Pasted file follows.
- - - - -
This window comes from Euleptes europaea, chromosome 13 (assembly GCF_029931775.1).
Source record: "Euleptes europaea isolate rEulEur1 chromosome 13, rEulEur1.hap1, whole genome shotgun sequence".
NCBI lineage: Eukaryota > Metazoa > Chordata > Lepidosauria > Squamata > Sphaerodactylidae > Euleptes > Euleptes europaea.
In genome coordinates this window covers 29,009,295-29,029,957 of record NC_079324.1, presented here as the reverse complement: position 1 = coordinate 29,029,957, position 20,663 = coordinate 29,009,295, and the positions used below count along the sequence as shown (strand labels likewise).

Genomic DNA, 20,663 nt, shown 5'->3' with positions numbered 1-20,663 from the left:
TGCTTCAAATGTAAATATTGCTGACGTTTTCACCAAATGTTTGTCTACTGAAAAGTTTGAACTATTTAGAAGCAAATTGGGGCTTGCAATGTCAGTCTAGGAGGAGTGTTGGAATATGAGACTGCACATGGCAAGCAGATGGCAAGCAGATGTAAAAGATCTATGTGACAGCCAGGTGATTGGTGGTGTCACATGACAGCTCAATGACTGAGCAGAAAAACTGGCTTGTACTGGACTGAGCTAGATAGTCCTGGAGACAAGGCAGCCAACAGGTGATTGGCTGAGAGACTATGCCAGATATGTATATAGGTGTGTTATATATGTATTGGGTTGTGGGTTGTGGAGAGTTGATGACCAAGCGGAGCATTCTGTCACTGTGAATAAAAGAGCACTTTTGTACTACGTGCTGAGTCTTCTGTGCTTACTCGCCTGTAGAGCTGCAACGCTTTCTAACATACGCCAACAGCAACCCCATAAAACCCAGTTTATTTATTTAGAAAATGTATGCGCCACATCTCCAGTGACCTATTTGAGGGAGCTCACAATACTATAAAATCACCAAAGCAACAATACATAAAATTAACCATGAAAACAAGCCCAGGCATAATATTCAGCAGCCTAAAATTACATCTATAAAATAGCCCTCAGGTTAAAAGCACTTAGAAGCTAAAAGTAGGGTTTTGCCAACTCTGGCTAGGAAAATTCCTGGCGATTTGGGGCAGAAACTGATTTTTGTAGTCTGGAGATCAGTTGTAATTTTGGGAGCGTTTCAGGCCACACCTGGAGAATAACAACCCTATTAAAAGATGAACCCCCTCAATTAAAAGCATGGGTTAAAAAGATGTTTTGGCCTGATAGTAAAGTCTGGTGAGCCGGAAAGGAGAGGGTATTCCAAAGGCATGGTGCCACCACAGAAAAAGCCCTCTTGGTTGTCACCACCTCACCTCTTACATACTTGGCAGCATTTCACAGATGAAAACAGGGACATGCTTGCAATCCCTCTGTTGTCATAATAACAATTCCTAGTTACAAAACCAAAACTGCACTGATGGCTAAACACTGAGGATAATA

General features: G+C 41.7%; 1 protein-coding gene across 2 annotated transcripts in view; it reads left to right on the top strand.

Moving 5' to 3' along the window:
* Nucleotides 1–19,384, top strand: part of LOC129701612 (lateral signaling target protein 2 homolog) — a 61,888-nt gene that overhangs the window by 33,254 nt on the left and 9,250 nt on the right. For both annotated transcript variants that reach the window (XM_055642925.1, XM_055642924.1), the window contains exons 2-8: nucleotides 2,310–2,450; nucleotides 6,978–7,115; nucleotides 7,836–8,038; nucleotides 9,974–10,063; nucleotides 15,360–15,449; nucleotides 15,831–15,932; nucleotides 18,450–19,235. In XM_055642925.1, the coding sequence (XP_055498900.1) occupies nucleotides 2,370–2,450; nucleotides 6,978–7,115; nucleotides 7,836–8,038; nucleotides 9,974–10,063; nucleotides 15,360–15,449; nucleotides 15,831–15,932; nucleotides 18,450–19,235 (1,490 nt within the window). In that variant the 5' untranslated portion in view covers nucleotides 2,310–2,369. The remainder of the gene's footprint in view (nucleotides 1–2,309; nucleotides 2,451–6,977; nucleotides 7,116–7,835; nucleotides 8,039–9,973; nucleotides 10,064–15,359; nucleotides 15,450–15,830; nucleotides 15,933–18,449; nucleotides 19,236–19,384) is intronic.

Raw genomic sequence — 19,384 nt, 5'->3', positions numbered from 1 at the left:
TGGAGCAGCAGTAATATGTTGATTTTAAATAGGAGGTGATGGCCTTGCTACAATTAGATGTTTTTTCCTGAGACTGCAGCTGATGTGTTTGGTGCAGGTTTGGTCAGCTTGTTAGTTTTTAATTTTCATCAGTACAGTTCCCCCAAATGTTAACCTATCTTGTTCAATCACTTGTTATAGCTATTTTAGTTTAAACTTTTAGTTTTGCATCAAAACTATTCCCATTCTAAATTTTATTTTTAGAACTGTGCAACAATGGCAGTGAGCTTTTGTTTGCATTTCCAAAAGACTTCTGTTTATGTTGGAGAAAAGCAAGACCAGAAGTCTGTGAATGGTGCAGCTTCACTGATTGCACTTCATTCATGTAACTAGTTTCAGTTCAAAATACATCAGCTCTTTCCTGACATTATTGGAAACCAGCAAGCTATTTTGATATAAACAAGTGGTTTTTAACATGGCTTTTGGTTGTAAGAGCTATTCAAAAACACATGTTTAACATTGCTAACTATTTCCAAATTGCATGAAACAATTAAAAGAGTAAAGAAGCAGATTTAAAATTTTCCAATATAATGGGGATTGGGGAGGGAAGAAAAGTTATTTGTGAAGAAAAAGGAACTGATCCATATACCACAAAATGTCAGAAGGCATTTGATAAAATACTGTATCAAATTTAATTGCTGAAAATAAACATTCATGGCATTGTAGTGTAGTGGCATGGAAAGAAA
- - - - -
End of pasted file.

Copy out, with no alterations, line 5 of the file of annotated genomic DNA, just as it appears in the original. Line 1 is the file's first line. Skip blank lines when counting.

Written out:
Genomic DNA, 20,663 nt, shown 5'->3' with positions numbered 1-20,663 from the left: